Curtis S. Chin is managing director, Global Business & Client Development at the public relations and communications firm Burson-Marsteller. With 20 years in the public and private sector, Chin has advised multinational businesses on codes of conduct, compliance and integrity programs, corporate governance and responsibility, stakeholder engagement and outreach, and public-private sector partnerships.
How did you get into your current role?
My career was shaped by luck, hard work and taking chances. Growing up, I wanted to be a broadcast journalist. As an Army brat - living in Thailand, Taiwan, Korea, Maryland, Arizona and Virginia - I experienced the world's interconnectivity. My father moved to the Washington area, and I interned on Capitol Hill, the Reagan White House and the State Department. In journalism school at Northwestern, I worked as a reporter, but realized it wasn't for me. I met someone at Burson-Marsteller in Washington and got a job there working for financial institutions and non-profits. I left for Yale's School of Management and afterward worked as a consultant in the firm's Tokyo office. But I left - to serve as a special assistant to the U.S. Secretary of Commerce in the first Bush Administration.
I returned in 1993, becoming managing director of operations in our Beijing office. I moved to Hong Kong in 1998 to oversee operations and returned to New York in 2001. Since then, I've focused on counseling clients and leading teams focused on corporate social responsibility, engagement and accountability - significant issues because of Sarbanes-Oxley - as well as on Asia-Pacific economic, trade and development issues.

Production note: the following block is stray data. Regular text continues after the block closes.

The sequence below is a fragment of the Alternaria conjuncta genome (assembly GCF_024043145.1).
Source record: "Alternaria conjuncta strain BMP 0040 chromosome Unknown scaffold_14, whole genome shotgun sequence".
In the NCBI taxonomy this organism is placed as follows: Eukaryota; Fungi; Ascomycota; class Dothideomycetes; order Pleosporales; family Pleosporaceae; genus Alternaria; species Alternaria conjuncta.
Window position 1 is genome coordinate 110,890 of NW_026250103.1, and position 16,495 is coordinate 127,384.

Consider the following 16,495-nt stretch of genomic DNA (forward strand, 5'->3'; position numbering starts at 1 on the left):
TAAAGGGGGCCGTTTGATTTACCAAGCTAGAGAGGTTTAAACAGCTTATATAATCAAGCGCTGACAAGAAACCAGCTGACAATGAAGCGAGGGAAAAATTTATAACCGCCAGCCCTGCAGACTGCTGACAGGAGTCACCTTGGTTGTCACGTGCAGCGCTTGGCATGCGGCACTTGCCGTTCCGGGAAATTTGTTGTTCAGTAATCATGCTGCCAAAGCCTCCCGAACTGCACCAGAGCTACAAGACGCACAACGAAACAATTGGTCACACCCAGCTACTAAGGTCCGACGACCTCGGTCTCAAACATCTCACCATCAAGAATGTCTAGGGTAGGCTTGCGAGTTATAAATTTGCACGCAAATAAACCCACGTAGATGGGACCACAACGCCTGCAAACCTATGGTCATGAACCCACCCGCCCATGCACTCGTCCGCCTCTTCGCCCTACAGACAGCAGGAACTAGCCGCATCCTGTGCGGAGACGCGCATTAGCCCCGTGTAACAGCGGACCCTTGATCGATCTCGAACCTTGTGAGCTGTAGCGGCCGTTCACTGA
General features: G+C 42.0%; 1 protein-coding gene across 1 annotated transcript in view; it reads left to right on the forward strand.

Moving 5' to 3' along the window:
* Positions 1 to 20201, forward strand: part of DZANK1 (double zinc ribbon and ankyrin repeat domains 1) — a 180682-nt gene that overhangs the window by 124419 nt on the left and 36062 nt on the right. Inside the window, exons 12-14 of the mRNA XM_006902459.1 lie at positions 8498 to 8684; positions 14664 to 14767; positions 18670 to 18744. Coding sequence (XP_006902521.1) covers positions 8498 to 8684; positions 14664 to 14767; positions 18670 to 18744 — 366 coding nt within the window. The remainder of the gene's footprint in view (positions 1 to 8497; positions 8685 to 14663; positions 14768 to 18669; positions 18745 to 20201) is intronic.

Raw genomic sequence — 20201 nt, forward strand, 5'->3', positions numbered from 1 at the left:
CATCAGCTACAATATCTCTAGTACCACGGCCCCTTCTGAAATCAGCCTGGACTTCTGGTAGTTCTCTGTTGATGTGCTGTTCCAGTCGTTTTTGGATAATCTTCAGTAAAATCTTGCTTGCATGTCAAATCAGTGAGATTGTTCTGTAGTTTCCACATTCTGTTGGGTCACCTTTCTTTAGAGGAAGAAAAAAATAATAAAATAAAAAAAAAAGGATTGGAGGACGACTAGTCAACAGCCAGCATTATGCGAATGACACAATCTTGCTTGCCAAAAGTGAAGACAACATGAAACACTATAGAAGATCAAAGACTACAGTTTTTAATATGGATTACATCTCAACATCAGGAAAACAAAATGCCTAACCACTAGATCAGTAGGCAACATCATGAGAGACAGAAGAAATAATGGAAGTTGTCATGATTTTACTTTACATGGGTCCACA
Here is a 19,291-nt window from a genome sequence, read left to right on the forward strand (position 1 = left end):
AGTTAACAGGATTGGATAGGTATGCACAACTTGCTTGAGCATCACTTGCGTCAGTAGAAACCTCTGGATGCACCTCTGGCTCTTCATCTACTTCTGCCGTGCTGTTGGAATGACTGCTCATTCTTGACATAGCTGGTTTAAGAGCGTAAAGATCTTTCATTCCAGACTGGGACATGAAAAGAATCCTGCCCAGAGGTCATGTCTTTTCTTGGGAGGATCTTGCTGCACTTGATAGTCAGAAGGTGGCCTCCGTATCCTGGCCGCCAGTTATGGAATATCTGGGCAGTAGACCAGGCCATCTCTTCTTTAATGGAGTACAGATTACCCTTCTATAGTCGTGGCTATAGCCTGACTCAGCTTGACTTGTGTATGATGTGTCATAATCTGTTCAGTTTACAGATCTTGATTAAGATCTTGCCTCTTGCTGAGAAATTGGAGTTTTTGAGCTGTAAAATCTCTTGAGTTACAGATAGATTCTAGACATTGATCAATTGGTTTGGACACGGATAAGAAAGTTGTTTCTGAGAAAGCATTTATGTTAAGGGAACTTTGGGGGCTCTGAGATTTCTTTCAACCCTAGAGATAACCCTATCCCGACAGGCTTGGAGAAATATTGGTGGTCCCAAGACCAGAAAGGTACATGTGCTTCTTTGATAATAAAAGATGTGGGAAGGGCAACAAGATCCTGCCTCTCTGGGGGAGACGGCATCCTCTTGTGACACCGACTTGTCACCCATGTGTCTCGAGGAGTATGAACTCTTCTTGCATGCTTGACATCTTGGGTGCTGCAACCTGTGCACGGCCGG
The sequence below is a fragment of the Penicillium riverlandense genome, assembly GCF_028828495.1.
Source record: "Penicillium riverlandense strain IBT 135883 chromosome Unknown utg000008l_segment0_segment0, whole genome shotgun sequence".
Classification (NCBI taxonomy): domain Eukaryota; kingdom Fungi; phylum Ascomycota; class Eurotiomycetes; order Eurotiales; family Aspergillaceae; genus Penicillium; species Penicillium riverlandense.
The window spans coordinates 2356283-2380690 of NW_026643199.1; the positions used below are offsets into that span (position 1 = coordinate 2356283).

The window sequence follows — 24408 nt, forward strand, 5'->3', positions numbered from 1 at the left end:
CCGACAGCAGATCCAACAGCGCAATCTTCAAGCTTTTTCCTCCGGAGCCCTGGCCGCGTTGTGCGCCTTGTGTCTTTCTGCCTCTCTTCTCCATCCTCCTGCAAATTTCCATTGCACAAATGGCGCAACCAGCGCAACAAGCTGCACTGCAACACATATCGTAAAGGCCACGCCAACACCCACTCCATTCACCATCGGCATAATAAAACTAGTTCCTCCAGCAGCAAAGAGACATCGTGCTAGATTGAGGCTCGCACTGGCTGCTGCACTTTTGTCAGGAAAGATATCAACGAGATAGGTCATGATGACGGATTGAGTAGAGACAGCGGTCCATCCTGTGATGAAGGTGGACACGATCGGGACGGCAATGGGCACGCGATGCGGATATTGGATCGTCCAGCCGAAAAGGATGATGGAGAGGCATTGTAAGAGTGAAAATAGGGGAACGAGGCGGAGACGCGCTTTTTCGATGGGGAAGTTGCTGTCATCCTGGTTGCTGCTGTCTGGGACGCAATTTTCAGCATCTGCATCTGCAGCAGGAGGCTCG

What's a typical day like for you?
No day is typical. It involves a mix of client interaction, management responsibilities, team collaboration and external outreach. I monitor how our strengths in the digital global world play out in shaping and implementing client strategies. Today I provided counsel to clients in San Francisco and New York on business affairs. I called our Geneva office about a conference on regulatory issues. I'll work with a team helping a client incorporate blogs into its strategy, assist a Fortune 500 company or government client on economic and trade issues, or talk via videoconference with our CEO.
Recently, I met with the head of child protection programs at a global NGO to discuss working with a client committed to social responsibility. B-M is integrated globally, so I regularly interact with people from Geneva to Tokyo. As a board member of the Asian American Federation, I helped ring the opening bell on the New York Stock Exchange commemorating Asian American & Pacific Islander Heritage Month. (The market was up that day.)
What advice would you give to junior staffers?
First, don't think of yourself as just a junior staffer, because here every idea is valued. It's critical to understand how our business is managed. Understand profit/loss statements, balance sheets, and how we and our clients make money. Admittedly, it can be challenging, since we don't just recruit MBAs. We recruit journalists, government workers and others whose experience managing numbers may be limited. We look for people who not only possess a basic understanding of business, but the ability to learn to manage and build a team. Paying attention to detail is essential. Clients want both big picture help and detailed execution.